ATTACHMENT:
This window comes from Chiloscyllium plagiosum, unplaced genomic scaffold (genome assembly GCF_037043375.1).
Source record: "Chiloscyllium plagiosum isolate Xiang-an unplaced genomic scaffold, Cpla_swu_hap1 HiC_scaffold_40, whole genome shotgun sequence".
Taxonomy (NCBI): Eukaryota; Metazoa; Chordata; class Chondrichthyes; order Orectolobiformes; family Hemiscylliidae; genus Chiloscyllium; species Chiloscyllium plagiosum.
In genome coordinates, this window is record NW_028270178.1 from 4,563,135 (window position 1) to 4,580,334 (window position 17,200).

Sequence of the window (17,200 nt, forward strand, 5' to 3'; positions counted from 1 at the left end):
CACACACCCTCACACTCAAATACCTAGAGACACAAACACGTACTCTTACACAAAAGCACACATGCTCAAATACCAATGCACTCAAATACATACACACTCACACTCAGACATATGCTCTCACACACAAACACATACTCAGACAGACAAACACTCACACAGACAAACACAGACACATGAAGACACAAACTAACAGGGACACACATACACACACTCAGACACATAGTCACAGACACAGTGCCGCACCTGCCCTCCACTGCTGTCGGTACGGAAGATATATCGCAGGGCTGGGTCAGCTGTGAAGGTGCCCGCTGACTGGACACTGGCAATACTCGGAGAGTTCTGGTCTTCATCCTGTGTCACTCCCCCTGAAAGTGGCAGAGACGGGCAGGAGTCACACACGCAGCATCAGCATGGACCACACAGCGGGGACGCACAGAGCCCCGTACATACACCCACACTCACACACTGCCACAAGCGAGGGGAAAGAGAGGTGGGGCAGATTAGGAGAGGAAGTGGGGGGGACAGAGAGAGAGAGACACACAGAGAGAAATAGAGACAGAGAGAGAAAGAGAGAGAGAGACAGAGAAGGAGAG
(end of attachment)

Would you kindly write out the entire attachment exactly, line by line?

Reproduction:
This window comes from Chiloscyllium plagiosum, unplaced genomic scaffold (genome assembly GCF_037043375.1).
Source record: "Chiloscyllium plagiosum isolate Xiang-an unplaced genomic scaffold, Cpla_swu_hap1 HiC_scaffold_40, whole genome shotgun sequence".
Taxonomy (NCBI): Eukaryota; Metazoa; Chordata; class Chondrichthyes; order Orectolobiformes; family Hemiscylliidae; genus Chiloscyllium; species Chiloscyllium plagiosum.
In genome coordinates, this window is record NW_028270178.1 from 4,563,135 (window position 1) to 4,580,334 (window position 17,200).

Sequence of the window (17,200 nt, forward strand, 5' to 3'; positions counted from 1 at the left end):
CACACACCCTCACACTCAAATACCTAGAGACACAAACACGTACTCTTACACAAAAGCACACATGCTCAAATACCAATGCACTCAAATACATACACACTCACACTCAGACATATGCTCTCACACACAAACACATACTCAGACAGACAAACACTCACACAGACAAACACAGACACATGAAGACACAAACTAACAGGGACACACATACACACACTCAGACACATAGTCACAGACACAGTGCCGCACCTGCCCTCCACTGCTGTCGGTACGGAAGATATATCGCAGGGCTGGGTCAGCTGTGAAGGTGCCCGCTGACTGGACACTGGCAATACTCGGAGAGTTCTGGTCTTCATCCTGTGTCACTCCCCCTGAAAGTGGCAGAGACGGGCAGGAGTCACACACGCAGCATCAGCATGGACCACACAGCGGGGACGCACAGAGCCCCGTACATACACCCACACTCACACACTGCCACAAGCGAGGGGAAAGAGAGGTGGGGCAGATTAGGAGAGGAAGTGGGGGGGACAGAGAGAGAGAGACACACAGAGAGAAATAGAGACAGAGAGAGAAAGAGAGAGAGAGACAGAGAAGGAGAG